Advertisement

Current Trauma Reports

, Volume 5, Issue 3, pp 129–136 | Cite as

Prehospital Hemorrhage Control and REBOA

  • Eric M. CampionEmail author
  • Charles J. Fox
Vascular Trauma (C Cribari, Section Editor)
  • 102 Downloads
Part of the following topical collections:
  1. Topical Collection on Vascular Trauma

Abstract

Purpose of Review

Review the current state of the art in prehospital hemorrhage control and the role of resuscitative endovascular balloon occlusion of the aorta (REBOA).

Recent Findings

Prehospital data demonstrate improved hemorrhage control and decreased blood product transfusions with tourniquet use. Minimal complications have been noted (temporary nerve palsy) and no tourniquet-related amputations have been reported in modern series. Junctional tourniquets are effective in stopping arterial flow and controlling bleeding in preclinical trials. Clinical data is lacking. Hemostatic bandages have been shown in animal studies to improve time to hemorrhage control and survival. Limited clinical data supports improved hemorrhage control and no morbidity. The REBOA catheter is a promising technology with a clear role in severe pelvic fractures. The role of REBOA in the prehospital setting remains undefined.

Summary

Preclinical and clinical data are supportive of both prehospital tourniquet and hemostatic bandages. Junctional tourniquets are promising but lack clinical data. The REBOA catheter is an effective bleeding control adjunct for which prehospital indications are still being defined.

Keywords

Prehospital hemorrhage control Tourniquet Hemostatic agents Junctional tourniquet REBOA Prehospital trauma 

Notes

Compliance with Ethical Standards

Conflict of Interest

Dr. Fox has nothing to disclose. Dr. Campion has nothing to disclose.

Human and Animal Rights and Informed Consent

All reported studies/experiments with human or animal subjects performed by the authors were performed in accordance with all applicable ethical standards including the Helsinki declaration and its amendments, institutional/national research committee standards, and international/national/institutional guidelines.

References

Papers of particular interest, published recently, have been highlighted as: • Of importance •• Of major importance

  1. 1.
    Drake SA, Holcomb JB, Yang Y, Thetford C, Myers L, Brock M, Wolf DA, Cron S, Persse D, McCarthy J, Kao L, Todd SR, Naik-Mathuria BJ, Cox C, Kitagawa R, Sandberg G, Wade CE Establishing a regional trauma preventable/potentially preventable death rate. Ann Surg 2018.Google Scholar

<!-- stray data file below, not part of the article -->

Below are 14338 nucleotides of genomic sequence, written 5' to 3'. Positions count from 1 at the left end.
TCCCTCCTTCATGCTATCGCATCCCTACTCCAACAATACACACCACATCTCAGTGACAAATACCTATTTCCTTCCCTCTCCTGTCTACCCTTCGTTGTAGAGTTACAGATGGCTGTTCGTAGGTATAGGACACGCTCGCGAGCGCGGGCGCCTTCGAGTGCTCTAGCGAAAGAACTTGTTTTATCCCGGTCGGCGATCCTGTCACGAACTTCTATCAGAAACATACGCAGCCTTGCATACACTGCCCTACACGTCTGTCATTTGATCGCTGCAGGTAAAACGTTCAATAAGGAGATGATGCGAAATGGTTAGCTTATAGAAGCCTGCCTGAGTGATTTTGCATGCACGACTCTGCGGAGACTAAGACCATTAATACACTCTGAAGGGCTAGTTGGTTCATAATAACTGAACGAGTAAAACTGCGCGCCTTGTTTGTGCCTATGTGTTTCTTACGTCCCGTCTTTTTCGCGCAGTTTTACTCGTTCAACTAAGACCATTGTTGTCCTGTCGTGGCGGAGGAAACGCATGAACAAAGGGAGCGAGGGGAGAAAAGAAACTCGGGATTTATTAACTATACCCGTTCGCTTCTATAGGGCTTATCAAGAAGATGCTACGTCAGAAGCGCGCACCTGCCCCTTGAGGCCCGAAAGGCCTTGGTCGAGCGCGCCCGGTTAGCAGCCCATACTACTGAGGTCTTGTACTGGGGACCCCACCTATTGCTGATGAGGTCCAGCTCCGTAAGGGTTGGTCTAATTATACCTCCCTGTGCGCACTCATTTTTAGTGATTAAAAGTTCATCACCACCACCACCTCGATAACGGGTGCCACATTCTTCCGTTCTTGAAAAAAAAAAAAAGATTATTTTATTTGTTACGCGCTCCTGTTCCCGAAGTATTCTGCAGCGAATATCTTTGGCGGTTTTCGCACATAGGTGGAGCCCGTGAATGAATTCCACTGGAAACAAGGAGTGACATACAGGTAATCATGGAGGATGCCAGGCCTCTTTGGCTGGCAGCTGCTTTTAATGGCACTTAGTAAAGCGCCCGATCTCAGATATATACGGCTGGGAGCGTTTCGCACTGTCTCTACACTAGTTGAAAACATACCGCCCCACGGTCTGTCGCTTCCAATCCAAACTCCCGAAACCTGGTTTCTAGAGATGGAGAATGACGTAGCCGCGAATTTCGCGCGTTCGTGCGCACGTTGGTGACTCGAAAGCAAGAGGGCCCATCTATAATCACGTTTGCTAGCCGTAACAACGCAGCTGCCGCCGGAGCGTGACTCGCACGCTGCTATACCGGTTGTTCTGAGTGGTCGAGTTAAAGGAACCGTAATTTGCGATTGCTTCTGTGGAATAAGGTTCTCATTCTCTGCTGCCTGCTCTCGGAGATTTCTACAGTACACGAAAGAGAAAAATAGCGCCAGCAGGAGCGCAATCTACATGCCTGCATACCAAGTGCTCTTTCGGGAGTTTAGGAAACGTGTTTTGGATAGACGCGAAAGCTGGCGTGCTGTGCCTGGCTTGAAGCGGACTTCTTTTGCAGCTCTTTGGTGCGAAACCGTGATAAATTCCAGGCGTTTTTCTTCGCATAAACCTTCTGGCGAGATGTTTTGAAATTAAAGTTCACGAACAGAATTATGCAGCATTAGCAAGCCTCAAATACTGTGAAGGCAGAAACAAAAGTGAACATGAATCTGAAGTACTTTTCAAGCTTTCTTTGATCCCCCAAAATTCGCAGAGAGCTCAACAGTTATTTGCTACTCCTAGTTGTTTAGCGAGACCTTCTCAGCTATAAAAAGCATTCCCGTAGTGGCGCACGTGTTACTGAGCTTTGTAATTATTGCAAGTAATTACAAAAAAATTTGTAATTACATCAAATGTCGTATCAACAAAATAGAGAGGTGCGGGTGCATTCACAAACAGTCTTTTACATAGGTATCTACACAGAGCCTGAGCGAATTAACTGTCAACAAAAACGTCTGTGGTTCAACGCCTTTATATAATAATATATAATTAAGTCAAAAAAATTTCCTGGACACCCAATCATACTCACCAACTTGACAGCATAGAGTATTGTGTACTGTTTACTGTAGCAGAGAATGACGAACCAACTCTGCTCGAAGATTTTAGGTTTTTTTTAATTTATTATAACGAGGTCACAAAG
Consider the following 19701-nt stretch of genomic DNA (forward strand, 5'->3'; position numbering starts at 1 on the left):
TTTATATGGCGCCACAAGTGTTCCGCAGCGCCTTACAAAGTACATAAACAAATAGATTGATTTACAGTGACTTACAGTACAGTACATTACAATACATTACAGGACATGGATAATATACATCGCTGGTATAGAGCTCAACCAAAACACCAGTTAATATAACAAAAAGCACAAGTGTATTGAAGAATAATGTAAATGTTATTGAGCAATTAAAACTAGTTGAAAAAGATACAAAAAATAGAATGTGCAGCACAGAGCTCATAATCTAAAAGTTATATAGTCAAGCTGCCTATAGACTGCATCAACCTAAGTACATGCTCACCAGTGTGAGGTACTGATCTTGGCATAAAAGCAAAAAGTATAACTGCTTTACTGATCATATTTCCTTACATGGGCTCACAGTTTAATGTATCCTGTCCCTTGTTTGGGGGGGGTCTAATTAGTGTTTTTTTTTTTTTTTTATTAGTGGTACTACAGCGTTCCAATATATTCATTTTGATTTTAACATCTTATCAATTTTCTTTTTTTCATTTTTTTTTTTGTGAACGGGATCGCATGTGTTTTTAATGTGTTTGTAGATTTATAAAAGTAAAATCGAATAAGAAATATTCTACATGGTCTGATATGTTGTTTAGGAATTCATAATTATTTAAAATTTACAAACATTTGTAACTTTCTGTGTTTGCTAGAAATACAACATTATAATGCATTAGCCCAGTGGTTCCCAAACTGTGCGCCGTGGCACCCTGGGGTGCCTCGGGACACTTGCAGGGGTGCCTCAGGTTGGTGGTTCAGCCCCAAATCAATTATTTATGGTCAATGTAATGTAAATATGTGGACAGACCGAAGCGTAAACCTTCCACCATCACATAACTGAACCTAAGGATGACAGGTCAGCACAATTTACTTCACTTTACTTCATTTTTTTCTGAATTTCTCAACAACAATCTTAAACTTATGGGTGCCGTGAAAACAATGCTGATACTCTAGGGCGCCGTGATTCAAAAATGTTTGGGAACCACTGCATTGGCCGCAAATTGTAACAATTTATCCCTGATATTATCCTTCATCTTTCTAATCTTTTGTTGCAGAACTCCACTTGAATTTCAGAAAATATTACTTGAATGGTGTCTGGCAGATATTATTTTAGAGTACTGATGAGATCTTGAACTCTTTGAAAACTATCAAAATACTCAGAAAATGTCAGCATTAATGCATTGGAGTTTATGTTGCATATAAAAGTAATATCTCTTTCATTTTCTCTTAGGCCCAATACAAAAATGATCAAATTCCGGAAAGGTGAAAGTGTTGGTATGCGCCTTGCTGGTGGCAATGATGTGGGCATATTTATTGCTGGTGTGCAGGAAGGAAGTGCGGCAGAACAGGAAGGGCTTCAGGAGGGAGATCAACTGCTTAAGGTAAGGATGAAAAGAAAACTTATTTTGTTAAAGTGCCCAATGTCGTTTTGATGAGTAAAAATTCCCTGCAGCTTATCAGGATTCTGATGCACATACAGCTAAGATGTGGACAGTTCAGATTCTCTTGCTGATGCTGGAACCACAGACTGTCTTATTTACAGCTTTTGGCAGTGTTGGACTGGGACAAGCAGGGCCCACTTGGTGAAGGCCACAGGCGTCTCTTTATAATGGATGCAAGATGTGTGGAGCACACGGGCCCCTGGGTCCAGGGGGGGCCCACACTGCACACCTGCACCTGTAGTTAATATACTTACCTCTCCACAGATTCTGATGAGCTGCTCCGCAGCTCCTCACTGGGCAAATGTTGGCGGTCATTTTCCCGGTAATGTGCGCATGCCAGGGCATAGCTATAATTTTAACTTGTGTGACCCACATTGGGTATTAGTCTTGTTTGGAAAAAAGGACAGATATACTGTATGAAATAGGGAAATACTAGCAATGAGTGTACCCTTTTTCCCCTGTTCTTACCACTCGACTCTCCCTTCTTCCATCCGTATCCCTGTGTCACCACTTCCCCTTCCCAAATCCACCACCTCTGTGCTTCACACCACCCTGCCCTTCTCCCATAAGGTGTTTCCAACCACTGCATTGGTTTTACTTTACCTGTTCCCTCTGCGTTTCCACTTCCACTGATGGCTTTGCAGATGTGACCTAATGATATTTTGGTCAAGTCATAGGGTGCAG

2. 2.
    Holcomb JB, McMullin NR, Pearse L, Caruso J, Wade CE, Oetjen-Gerdes L, et al. Causes of death in U.S. Special Operations Forces in the global war on terrorism: 2001-2004. Ann Surg. 2007;245(6):986–91.PubMedPubMedCentralGoogle Scholar
  3. 3.
    Jacobs LM, McSwain NE Jr, Rotondo MF, Wade D, Fabbri W, Eastman AL, et al. Improving survival from active shooter events: the Hartford consensus. J Trauma Acute Care Surg. 2013;74(6):1399–400.PubMedGoogle Scholar
  4. 4.
    Fisher AD, Carius BM, Lacroix J, Dodge PM, Dodd J, Soderlund E, Thompson D, Loos P, Fannin J, Montgomery HR, et al. National Stop the Bleed Day: the impact of a social media campaign on the Stop the Bleed program. J Trauma Acute Care Surg. 2019.Google Scholar
  5. 5.
    Kragh JF Jr, Swan KG, Smith DC, Mabry RL, Blackbourne LH. Historical review of emergency tourniquet use to stop bleeding. Am J Surg. 2012;203(2):242–52.PubMedGoogle Scholar
  6. 6.
    Navein J, Coupland R, Dunn R. The tourniquet controversy. J Trauma. 2003;54(5 Suppl):S219–20.PubMedGoogle Scholar
  7. 7.
    Beekley AC, Sebesta JA, Blackbourne LH, Herbert GS, Kauvar DS, Baer DG, et al. Prehospital tourniquet use in Operation Iraqi Freedom: effect on hemorrhage control and outcomes. J Trauma. 2008;64(2 Suppl):S28–37 discussion S.Google Scholar
  8. 8.
    Kragh JF Jr, Walters TJ, Baer DG, Fox CJ, Wade CE, Salinas J, et al. Survival with emergency tourniquet use to stop bleeding in major limb trauma. Ann Surg. 2009;249(1):1–7.PubMedGoogle Scholar
  9. 9.
    Kragh JF Jr, Walters TJ, Baer DG, Fox CJ, Wade CE, Salinas J, et al. Practical use of emergency tourniquets to stop bleeding in major limb trauma. J Trauma. 2008;64(2 Suppl):S38–49 discussion S-50.Google Scholar
  10. 10.
    Kauvar DS, Miller D, Walters TJ. Tourniquet use is not associated with limb loss following military lower extremity arterial trauma. J Trauma Acute Care Surg. 2018;85(3):495–9.PubMedGoogle Scholar
  11. 11.
    Dorlac WC, DeBakey ME, Holcomb JB, Fagan SP, Kwong KL, Dorlac GR, et al. Mortality from isolated civilian penetrating extremity injury. J Trauma. 2005;59(1):217–22.Google Scholar
  12. 12.
    Passos E, Dingley B, Smith A, Engels PT, Ball CG, Faidi S, et al. Tourniquet use for peripheral vascular injuries in the civilian setting. Injury. 2014;45(3):573–7.PubMedGoogle Scholar
  13. 13.
    Kue RC, Temin ES, Weiner SG, Gates J, Coleman MH, Fisher J, et al. Tourniquet use in a civilian emergency medical services setting: a descriptive analysis of the Boston EMS Experience. Prehosp Emerg Care. 2015;19(3):399–404.PubMedGoogle Scholar
  14. 14.
    Schroll R, Smith A, McSwain NE Jr, Myers J, Rocchi K, Inaba K, et al. A multi-institutional analysis of prehospital tourniquet use. J Trauma Acute Care Surg. 2015;79(1):10–4 discussion 4.PubMedGoogle Scholar
  15. 15.